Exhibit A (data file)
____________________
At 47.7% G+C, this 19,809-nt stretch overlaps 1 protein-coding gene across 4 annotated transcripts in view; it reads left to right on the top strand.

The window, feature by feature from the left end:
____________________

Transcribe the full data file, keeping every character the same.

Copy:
At 47.7% G+C, this 19,809-nt stretch overlaps 1 protein-coding gene across 4 annotated transcripts in view; it reads left to right on the top strand.

The window, feature by feature from the left end: